Chicago and that the total was infinitesimal contrasted with the num- 
ber of people to be insured. This little investigation was another 
idea born in the inspector's fruitful brain. 

The inevitable happened. The invaluable work being done by 
Perkins became the talk of the insurance world and in three years, 
when exactly thirty, he was elected third vice-president of the New 
York Life Insurance Company at #25,000 a year. In less than a year 
he was honoured by election to the Board of Trustees. Promotion to 
the second vice-presidency, in 1898, at $35,000, was immediately 
followed by his elevation to the Finance Committee, while in 1900 
he was made chairman of the Finance Committee, a post, in some 
respects, carrying greater responsibilities than even that of the presi- 
dency of the company. 

It was in this year, 1900, that Mr. Perkins became a Morgan part- 
ner. In 1903 he was elected first vice-president of the New York 

Mr. Perkins retired from J. P. Morgan & Company on December 
31, 1910, "for the purpose of devoting more time to work of a public 
and semi-public nature, notably profit sharing and other benefit 

During his decade's service as a banker perhaps the most notable 
achievements of Mr. Perkins were his epochal introduction of profit 
sharing in the United States Steel Corporation, of whose Finance 
Committee he became a member, his gigantic merger of farm ma- 
chinery manufacturers into the International Harvester Corporation, 
and his effective financial piloting of that organization as chairman 
of the Finance Committee. 

Mr. Morgan never had a more active, on-the-jump partner than 
George W. Perkins, yet, although the two men were totally different 
in their make-up, they managed to pull together in close harmony for 
ten years. Wall Street gossip that Mr. Perkins was asked to resign 
because of certain stock-market operations was widely credited by 


those ignorant of Mr. Perkins's philosophy of life, for it did seem an 
extraordinary thing for a man under fifty, full of health and vigour 
and ambition, to step down from a shining banking pedestal into 
financial retirement. The most notable characteristic of George 
Walbridge Perkins, however, is his inherent penchant for doing 
original, out-of-the-ordinary, not to say startling, things. 

Even while in the thick of the game he preached doctrines not then 
generally subscribed to concerning capital's responsibilities to the 
public. For example, ten years ago he laid down this dictum in an 
address on "The Modern Corporation" at Columbia College. "The 
corporations of the future must be those that are semi-public servants,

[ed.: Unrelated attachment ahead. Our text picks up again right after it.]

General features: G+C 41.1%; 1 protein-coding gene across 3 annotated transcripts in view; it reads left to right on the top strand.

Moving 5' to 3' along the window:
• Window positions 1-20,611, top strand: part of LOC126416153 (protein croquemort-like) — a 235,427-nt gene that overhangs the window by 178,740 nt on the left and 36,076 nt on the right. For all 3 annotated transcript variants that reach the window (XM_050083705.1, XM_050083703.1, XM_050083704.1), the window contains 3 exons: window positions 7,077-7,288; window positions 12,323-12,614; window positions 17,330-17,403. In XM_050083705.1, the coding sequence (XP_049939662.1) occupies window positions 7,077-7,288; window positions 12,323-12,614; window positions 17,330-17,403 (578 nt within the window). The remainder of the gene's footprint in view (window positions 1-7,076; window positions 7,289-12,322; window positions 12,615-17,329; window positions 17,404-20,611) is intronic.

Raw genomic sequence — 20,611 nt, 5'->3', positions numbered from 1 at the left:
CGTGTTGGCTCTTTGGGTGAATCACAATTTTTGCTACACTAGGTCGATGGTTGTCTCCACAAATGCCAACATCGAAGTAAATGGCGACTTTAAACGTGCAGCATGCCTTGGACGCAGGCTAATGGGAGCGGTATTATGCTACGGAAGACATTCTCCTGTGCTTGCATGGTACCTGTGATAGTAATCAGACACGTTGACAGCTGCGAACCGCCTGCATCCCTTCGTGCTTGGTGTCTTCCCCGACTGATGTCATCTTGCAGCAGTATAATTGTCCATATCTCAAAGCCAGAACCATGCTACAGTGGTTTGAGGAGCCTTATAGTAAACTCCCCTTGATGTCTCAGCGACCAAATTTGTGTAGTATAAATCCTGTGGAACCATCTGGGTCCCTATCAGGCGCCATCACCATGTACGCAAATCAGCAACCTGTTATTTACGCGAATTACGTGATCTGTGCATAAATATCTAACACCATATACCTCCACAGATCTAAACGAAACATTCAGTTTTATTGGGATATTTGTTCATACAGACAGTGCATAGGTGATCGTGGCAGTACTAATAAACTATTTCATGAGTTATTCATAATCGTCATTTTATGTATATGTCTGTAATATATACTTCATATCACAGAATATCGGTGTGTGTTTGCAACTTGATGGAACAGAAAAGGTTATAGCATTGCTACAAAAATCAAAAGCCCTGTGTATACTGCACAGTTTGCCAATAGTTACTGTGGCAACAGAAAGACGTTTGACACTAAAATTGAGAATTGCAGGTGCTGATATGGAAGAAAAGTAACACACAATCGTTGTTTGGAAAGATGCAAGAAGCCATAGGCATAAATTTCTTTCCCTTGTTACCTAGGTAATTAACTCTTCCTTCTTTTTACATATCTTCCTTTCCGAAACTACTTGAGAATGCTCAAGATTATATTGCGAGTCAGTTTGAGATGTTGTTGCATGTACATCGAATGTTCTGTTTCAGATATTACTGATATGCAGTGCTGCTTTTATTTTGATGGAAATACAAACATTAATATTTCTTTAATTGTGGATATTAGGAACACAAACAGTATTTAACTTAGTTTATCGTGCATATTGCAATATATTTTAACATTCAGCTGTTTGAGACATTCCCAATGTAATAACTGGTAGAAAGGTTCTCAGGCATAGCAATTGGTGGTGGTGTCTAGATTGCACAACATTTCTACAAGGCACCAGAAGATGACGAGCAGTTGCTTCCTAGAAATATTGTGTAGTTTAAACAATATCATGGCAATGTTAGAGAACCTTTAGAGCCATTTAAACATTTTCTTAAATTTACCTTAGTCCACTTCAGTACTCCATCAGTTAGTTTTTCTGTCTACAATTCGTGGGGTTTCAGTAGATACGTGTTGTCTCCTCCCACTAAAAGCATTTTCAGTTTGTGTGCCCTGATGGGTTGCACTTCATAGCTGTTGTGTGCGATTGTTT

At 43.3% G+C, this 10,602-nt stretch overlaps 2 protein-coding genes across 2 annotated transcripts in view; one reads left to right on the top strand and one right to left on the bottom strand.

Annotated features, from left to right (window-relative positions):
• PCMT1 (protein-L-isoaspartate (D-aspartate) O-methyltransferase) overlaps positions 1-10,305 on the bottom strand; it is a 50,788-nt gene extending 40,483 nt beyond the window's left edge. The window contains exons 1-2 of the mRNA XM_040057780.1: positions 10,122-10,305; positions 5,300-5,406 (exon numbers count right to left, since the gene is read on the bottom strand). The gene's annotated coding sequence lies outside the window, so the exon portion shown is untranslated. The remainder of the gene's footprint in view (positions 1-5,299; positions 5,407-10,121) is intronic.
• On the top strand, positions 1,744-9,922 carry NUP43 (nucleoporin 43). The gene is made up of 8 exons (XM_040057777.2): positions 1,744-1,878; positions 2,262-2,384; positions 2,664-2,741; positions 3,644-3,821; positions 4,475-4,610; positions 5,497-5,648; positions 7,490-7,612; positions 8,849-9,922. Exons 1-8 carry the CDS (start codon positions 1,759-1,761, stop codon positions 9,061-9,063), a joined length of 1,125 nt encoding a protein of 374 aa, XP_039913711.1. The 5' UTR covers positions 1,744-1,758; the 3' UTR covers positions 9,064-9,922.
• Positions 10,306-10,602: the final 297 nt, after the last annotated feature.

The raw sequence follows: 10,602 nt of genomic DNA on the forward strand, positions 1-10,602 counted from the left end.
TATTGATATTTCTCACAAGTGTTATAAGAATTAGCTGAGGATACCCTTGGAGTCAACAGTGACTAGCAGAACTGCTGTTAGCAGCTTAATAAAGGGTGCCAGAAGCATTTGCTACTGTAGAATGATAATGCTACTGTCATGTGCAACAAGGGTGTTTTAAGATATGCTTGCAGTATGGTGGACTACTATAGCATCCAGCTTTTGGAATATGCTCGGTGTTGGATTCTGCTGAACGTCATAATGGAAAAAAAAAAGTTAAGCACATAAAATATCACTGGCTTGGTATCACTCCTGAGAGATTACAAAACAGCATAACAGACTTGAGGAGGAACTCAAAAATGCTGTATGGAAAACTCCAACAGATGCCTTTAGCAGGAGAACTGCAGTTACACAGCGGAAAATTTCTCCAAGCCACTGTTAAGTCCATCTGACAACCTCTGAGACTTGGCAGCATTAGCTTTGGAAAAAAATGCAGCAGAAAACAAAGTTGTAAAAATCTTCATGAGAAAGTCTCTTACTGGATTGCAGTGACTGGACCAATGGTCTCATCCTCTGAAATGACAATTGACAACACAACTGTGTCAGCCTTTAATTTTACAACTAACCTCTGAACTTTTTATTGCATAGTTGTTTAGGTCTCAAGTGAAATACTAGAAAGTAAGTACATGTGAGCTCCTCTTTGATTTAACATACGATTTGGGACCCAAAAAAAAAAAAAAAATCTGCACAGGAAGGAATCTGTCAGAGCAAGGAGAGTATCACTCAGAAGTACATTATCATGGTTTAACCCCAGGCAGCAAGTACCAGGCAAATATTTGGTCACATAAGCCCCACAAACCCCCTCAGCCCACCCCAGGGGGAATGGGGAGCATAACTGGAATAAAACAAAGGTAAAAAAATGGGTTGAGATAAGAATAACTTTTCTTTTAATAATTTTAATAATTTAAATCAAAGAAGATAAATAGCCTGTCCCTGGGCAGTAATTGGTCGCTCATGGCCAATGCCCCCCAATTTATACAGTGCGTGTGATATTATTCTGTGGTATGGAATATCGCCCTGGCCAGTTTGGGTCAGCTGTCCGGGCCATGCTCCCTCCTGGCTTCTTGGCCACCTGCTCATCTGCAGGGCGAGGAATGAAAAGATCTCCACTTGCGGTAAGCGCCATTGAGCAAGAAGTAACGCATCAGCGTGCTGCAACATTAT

serving the public, with ownership widespread among the public, 
and labour so fairly and equitably treated that it will look upon its 
corporation as its friend and protector rather than as an ever-present 
enemy; above all, believing in it so thoroughly that it will invest its 
savings in the corporation's securities and become partners in the 
business. . . . For business purposes in this country the United 
States Government is a corporation with fifty subsidiary companies, 
and the sooner this is realized the sooner we can get the right kind of 
supervision of semi-public business enterprises and, in this way, give 
the public the publicity and the protection to which it is entitled in 
the conduct of business by corporations. In no other way can the 
public be protected from evils in corporation management." 

Mr. Perkins now works harder in the public interest than he ever 
worked for his own pocket. His most recent activities have been in 
checkmating the rising cost of foodstuffs, his efforts in this direction 
having won him official recognition and an official position. While 
others talked, Perkins did things, bringing food to New York and 
placing it on the market at low prices. He is a member of thirty-five 
non-business societies and associations interested in various phases of 
the public welfare, education, art, etc. Almost singlehanded he 
has brought within measurable distance of fruition the colossal scheme 
to create not merely a local Palisades Park across the river from New 
York but an interstate park running all the way from Fort Lee to 
Newburgh along the west side of the Hudson River. 

Some shallow money-grabbing individuals were at first inclined to 
scoff and sneer at Mr. Perkins's avowed intention to devote the rest of 
his life to worthy public or semi-public purposes, but his works have 
stopped their mouths. I confess to having been prejudiced against 
Mr. Perkins because of his somewhat brusque, snappish mannerisms, 
of which I once received an unpalatable taste; yet the fact remains 
that he is a conspicuous example of a wealthy, active, forceful busi- 
ness man relinquishing money-making at a relatively early age to